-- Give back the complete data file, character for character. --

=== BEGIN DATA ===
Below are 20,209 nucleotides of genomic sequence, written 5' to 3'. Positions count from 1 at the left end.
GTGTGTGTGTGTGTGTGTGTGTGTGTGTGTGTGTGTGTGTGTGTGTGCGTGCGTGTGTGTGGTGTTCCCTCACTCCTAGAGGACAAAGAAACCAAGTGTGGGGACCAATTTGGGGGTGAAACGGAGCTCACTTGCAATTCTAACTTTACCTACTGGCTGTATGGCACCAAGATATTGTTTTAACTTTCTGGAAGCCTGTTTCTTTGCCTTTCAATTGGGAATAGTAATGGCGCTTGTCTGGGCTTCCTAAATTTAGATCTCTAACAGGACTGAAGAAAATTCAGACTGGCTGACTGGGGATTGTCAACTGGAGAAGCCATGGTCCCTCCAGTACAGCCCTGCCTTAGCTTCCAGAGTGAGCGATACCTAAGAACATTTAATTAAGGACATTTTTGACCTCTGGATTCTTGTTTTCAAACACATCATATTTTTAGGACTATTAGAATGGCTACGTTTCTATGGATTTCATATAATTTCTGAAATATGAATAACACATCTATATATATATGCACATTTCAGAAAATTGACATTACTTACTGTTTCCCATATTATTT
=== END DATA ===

Below are 20,209 nucleotides of genomic sequence, written 5' to 3'. Positions count from 1 at the left end.
GTGTGTGTGTGTGTGTGTGTGTGTGTGTGTGTGTGTGTGTGTGTGTGCGTGCGTGTGTGTGGTGTTCCCTCACTCCTAGAGGACAAAGAAACCAAGTGTGGGGACCAATTTGGGGGTGAAACGGAGCTCACTTGCAATTCTAACTTTACCTACTGGCTGTATGGCACCAAGATATTGTTTTAACTTTCTGGAAGCCTGTTTCTTTGCCTTTCAATTGGGAATAGTAATGGCGCTTGTCTGGGCTTCCTAAATTTAGATCTCTAACAGGACTGAAGAAAATTCAGACTGGCTGACTGGGGATTGTCAACTGGAGAAGCCATGGTCCCTCCAGTACAGCCCTGCCTTAGCTTCCAGAGTGAGCGATACCTAAGAACATTTAATTAAGGACATTTTTGACCTCTGGATTCTTGTTTTCAAACACATCATATTTTTAGGACTATTAGAATGGCTACGTTTCTATGGATTTCATATAATTTCTGAAATATGAATAACACATCTATATATATATGCACATTTCAGAAAATTGACATTACTTACTGTTTCCCATATTATTT